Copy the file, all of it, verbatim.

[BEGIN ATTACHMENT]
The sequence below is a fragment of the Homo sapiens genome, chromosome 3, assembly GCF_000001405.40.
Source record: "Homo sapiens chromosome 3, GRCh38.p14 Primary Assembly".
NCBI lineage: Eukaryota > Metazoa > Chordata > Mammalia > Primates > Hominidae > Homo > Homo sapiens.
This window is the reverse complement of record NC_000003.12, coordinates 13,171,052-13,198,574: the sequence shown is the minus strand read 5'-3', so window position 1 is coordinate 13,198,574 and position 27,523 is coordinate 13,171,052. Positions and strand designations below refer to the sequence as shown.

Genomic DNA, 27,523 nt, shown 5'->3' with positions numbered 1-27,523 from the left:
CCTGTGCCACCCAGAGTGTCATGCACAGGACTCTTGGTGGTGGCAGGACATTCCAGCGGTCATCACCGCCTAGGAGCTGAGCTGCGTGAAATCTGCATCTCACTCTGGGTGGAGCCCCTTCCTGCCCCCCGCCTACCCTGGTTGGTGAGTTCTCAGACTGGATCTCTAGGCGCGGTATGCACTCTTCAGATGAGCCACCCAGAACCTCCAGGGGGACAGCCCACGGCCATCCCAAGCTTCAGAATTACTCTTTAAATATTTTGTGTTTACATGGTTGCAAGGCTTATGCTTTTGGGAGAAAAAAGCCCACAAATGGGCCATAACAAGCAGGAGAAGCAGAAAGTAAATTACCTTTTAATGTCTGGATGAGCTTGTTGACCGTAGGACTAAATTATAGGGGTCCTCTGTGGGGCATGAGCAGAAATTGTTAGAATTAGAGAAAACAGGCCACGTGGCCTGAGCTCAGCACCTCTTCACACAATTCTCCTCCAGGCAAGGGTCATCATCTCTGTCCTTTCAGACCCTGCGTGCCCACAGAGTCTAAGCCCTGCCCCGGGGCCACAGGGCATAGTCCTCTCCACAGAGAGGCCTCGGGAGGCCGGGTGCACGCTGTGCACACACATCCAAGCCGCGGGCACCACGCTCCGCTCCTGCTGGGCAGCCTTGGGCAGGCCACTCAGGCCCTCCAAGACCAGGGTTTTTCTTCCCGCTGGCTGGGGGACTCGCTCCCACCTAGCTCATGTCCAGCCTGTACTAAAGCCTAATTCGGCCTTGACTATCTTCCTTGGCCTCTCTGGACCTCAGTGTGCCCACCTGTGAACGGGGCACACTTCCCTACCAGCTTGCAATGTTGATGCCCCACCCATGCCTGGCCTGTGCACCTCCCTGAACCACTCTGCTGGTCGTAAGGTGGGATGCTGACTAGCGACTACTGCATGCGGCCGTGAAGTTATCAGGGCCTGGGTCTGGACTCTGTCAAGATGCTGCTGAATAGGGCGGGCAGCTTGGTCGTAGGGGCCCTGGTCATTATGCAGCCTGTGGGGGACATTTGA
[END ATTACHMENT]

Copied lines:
The sequence below is a fragment of the Homo sapiens genome, chromosome 3, assembly GCF_000001405.40.
Source record: "Homo sapiens chromosome 3, GRCh38.p14 Primary Assembly".
NCBI lineage: Eukaryota > Metazoa > Chordata > Mammalia > Primates > Hominidae > Homo > Homo sapiens.
This window is the reverse complement of record NC_000003.12, coordinates 13,171,052-13,198,574: the sequence shown is the minus strand read 5'-3', so window position 1 is coordinate 13,198,574 and position 27,523 is coordinate 13,171,052. Positions and strand designations below refer to the sequence as shown.

Genomic DNA, 27,523 nt, shown 5'->3' with positions numbered 1-27,523 from the left:
CCTGTGCCACCCAGAGTGTCATGCACAGGACTCTTGGTGGTGGCAGGACATTCCAGCGGTCATCACCGCCTAGGAGCTGAGCTGCGTGAAATCTGCATCTCACTCTGGGTGGAGCCCCTTCCTGCCCCCCGCCTACCCTGGTTGGTGAGTTCTCAGACTGGATCTCTAGGCGCGGTATGCACTCTTCAGATGAGCCACCCAGAACCTCCAGGGGGACAGCCCACGGCCATCCCAAGCTTCAGAATTACTCTTTAAATATTTTGTGTTTACATGGTTGCAAGGCTTATGCTTTTGGGAGAAAAAAGCCCACAAATGGGCCATAACAAGCAGGAGAAGCAGAAAGTAAATTACCTTTTAATGTCTGGATGAGCTTGTTGACCGTAGGACTAAATTATAGGGGTCCTCTGTGGGGCATGAGCAGAAATTGTTAGAATTAGAGAAAACAGGCCACGTGGCCTGAGCTCAGCACCTCTTCACACAATTCTCCTCCAGGCAAGGGTCATCATCTCTGTCCTTTCAGACCCTGCGTGCCCACAGAGTCTAAGCCCTGCCCCGGGGCCACAGGGCATAGTCCTCTCCACAGAGAGGCCTCGGGAGGCCGGGTGCACGCTGTGCACACACATCCAAGCCGCGGGCACCACGCTCCGCTCCTGCTGGGCAGCCTTGGGCAGGCCACTCAGGCCCTCCAAGACCAGGGTTTTTCTTCCCGCTGGCTGGGGGACTCGCTCCCACCTAGCTCATGTCCAGCCTGTACTAAAGCCTAATTCGGCCTTGACTATCTTCCTTGGCCTCTCTGGACCTCAGTGTGCCCACCTGTGAACGGGGCACACTTCCCTACCAGCTTGCAATGTTGATGCCCCACCCATGCCTGGCCTGTGCACCTCCCTGAACCACTCTGCTGGTCGTAAGGTGGGATGCTGACTAGCGACTACTGCATGCGGCCGTGAAGTTATCAGGGCCTGGGTCTGGACTCTGTCAAGATGCTGCTGAATAGGGCGGGCAGCTTGGTCGTAGGGGCCCTGGTCATTATGCAGCCTGTGGGGGACATTTGA